e people. In 1 John 3:16 it says "This is how we know what love is: Jesus laid down His life for
us. We ought to lay down our lives for our brothers and sisters." I was loving these people I
was serving. The Spirit of God was leading me and my eyes and heart were opened.
We planted a mango tree for this mother... telling her the story of how like her love of God, if she nurtures the tree and feeds and waters it... it will produce fruit. Just like her relationship with God... she says she knows it will grow now since it was planted in His name.
Next month I will let you know how Haiti has forever changed me. I am always willing to talk about my trip if you have questions please feel free to reach out to me. And than you for reading about this life changing event.
White birch trees cluster
in circles of harmony
sharing their sunspace.
It's Christmas Time
It's Christmas time across America
A few more days to go
It's Christmas time across America
Sure hoping it will snow
People everywhere are hustling and bustling
Rushing to every store
Shouting and swearing, trying to get a bargain
Always having to buy something more
Something inside me says something's a little wrong
What is the meaning of this day
Where is our welcome, for God's gift to mankind
Maybe all the rushing has made us lose our way.
People always having a million obligations
Not having the time to even think
People never going to church nor to praying
What a shame, what a sham.
For the coming of a King
Is not an ordinary thing
People please prepare your souls
Get ready in a way
That will give God Glory on this day
And every day that follows it evermore.
Announcements & Looking Ahead
St. John's has
members who would like to come to Sunday services but have no transportation
. There is a special need for rides on Christmas Eve/Christmas Day services. We would like to meet the needs of riderless parishioners. If you need a ride to church or are willing to be the driver, please contact
) or the church office.
is December 24
and we'll have Sunday services at 8 and 10 before getting the church ready for Christmas Eve services, with music beginning at 3:45.
Help is needed this year more than any other year on Advent 4.
Please plan on helping in some way in the church (such as setting out poinsettias or hanging wreaths, changing the colors on the altar) or by helping us meet our commitment to provide lunch at the Bangor Area Homeless Shelter.
The family that normally cooks lunch and serves with the youth group on 4
Sundays will be away visiting family. If you can make providing a meal (or part of it) for 40 a part of your Christmas offering on December 24
, please speak to the rector or deacon. Thank you!
Please join us on Christmas Eve and Christmas Day!
On Christmas Eve, our early service begins with a Carol Prelude at 3:45 pm with the service starting at 4 pm. The nighttime service prelude starts at 10:30 pm with the service beginning at 11 pm. Christmas morning start your day with the 10 am Patronal Feast.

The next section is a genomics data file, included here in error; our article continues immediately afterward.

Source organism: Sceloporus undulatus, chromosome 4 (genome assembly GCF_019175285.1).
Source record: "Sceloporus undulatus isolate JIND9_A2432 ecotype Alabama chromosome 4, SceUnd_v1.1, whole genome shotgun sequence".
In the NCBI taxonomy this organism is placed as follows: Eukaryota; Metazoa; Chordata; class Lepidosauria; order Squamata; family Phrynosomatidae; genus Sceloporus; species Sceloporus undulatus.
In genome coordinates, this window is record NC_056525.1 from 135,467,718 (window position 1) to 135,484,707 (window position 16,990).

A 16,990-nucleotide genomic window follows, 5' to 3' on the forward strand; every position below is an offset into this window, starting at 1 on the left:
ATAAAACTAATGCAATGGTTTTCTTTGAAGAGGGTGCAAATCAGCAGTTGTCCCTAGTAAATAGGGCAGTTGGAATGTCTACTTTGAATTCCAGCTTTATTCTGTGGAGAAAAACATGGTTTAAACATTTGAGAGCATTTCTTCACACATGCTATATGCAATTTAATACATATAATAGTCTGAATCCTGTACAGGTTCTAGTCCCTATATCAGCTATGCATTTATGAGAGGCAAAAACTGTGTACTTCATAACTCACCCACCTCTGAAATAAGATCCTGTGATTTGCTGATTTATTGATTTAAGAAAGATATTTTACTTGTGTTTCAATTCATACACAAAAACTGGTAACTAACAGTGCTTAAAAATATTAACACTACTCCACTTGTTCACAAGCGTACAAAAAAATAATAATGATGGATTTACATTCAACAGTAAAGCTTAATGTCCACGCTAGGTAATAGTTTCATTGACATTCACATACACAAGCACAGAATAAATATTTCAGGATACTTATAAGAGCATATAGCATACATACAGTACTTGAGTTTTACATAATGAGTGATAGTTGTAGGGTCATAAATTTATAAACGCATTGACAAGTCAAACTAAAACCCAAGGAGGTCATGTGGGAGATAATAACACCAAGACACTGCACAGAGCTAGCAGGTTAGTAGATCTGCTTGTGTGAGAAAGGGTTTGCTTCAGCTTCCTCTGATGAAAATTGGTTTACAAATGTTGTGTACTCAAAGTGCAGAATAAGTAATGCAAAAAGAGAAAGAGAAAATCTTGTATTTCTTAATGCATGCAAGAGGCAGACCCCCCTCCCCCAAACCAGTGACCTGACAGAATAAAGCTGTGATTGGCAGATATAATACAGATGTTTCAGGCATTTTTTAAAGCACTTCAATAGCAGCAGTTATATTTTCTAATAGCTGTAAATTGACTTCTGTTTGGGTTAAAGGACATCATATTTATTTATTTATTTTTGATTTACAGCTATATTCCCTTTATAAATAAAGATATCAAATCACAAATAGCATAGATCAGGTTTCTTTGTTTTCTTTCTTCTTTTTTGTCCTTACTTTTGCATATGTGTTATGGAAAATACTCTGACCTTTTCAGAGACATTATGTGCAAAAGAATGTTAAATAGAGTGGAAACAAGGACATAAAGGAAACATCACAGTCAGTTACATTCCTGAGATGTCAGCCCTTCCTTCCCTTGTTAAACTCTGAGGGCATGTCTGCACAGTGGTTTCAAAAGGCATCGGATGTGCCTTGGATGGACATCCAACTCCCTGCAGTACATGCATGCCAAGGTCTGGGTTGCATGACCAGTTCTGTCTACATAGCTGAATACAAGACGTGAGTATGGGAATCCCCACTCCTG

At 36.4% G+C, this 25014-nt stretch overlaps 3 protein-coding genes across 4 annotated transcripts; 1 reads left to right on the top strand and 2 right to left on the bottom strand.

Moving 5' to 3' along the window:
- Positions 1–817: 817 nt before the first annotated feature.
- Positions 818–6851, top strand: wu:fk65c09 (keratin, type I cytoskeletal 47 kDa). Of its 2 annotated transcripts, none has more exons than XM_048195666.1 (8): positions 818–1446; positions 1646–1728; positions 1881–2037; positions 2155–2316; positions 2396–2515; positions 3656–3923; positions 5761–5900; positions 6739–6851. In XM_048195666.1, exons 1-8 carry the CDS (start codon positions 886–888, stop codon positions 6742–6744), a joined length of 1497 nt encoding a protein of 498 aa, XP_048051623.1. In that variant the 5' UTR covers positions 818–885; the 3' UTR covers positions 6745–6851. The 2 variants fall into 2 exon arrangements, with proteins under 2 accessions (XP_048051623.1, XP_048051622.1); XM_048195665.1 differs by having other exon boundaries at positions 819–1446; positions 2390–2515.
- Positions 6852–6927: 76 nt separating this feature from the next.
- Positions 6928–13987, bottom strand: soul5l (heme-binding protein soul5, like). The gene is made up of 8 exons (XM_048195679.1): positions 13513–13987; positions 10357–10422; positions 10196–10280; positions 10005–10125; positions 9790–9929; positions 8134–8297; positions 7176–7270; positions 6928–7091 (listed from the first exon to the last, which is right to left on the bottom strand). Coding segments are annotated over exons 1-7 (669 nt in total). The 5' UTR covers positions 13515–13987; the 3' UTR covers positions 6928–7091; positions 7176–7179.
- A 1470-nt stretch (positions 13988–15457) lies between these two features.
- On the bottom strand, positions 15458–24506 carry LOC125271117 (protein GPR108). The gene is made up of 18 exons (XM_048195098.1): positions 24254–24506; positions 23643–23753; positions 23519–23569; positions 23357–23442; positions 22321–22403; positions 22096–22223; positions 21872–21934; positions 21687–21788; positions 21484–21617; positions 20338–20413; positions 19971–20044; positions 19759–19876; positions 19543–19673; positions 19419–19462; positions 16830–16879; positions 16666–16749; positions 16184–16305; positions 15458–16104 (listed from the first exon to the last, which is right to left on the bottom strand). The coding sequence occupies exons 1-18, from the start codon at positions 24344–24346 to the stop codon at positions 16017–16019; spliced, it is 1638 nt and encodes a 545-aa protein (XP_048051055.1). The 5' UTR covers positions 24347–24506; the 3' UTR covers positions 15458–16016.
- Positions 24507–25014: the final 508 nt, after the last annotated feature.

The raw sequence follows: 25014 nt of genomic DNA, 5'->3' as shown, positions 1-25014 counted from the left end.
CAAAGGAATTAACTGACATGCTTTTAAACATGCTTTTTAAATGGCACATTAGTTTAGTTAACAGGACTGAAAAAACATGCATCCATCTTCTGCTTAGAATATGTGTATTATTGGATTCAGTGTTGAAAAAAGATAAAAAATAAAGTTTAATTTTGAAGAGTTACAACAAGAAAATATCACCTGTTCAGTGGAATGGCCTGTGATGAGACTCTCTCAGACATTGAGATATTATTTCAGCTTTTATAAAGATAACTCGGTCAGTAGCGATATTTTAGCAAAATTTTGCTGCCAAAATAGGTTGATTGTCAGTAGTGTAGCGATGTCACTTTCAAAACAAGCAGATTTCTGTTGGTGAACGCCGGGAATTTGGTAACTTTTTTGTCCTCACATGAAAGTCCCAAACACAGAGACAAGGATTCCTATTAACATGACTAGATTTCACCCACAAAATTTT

Extra help is needed for our monthly serving at the soup kitchen.
We are scheduled to serve the fourth Tuesday of the month at the Salvation Army, from 10 am to 1:30 pm. Our next scheduled date is
Tuesday December 26th.
For more information, please see Nancy Henry or Deacon Ann.
The Feast of St. Stephen
will be celebrated December 26
at 7:30 am in the Chapel.
The Feast of St. John will be celebrated on December 27th at 12:15 pm in the Church.
The Feast of the Holy Innocents will be celebrated on
in the Chapel at 7:30 am.
The Parish Office will be closed
the week of December 25th and will reopen on Tuesday January 2nd.
Violin Duo Recital
, followed by Festive Reception - Sunday December 31, 7 pm at St. John's Episcopal Church, 225 French Street - Heidi Powell and Richard Hsu, violinists
Music by Bach, Paganini, Kreisler and Weber. Join us for this free concert of music as a part of Bangor's
. The concert is preceded at 6 pm by a Eucharist for the Eve of the Feast of the Holy Name.
Donations will benefit the Bangor Area Homeless Shelter.
December 31st, at both the 8 am and 10 am services, is our yearly
Christmas Lessons and Carols. This year, plan to wear your favorite Ugly Christmas sweater as we celebrate Christmas together.
Morning and Evening Prayer have moved to the Oratory in the St. John's Community Center and Parish House (234 French St) until Easter.
Please join us at the 10 am service on January 7th as St. John's has its Annual Epiphany Pageant
followed by a Pageant Party in the Undercroft.
Extra help is needed for our monthly serving at Second Saturday, hosted here in the Undercroft.
We are scheduled to serve next on
January 13th from 11:30 am-1:30 pm.
You don't need to sign up in advance, or even commit to coming monthly, just stop in to help out when you can. For more information, please see Nancy Henry.
Please plan to join us for our special service "A Service of Light" on
January 14, 4 pm; a Celebration of the Life and Witness of Dr. Martin Luther King, Jr. with Guest Speaker Richard Blanco, U.S. Inaugural Poet for President Obama's Second Inauguration.
Enjoy music performed by St. John's Choir, All Souls Congregational, Destiny Worship Center, and Bangor Area Children's Choir.
The next meeting of the
St. John's Women's Book Group will be Tuesday, January 16, 2018, 2 pm at the home of Marisue Pickering, 6 Longwood Court, Orono, 866-2606.
Because of various schedules and the fact of no meeting in December, we are breaking with tradition and having our meeting the third Tuesday of the month! Notice that the meeting is at 2 pm to allow for daytime driving. New members are welcome. Questions may be directed to Jane Zenk 866-1148 or Marisue.
Jane White-Hassler recommeded the book:
The Secret Message of Jesus
by Brian D. McLaren, published in 2007. It is available in many places, in many formats.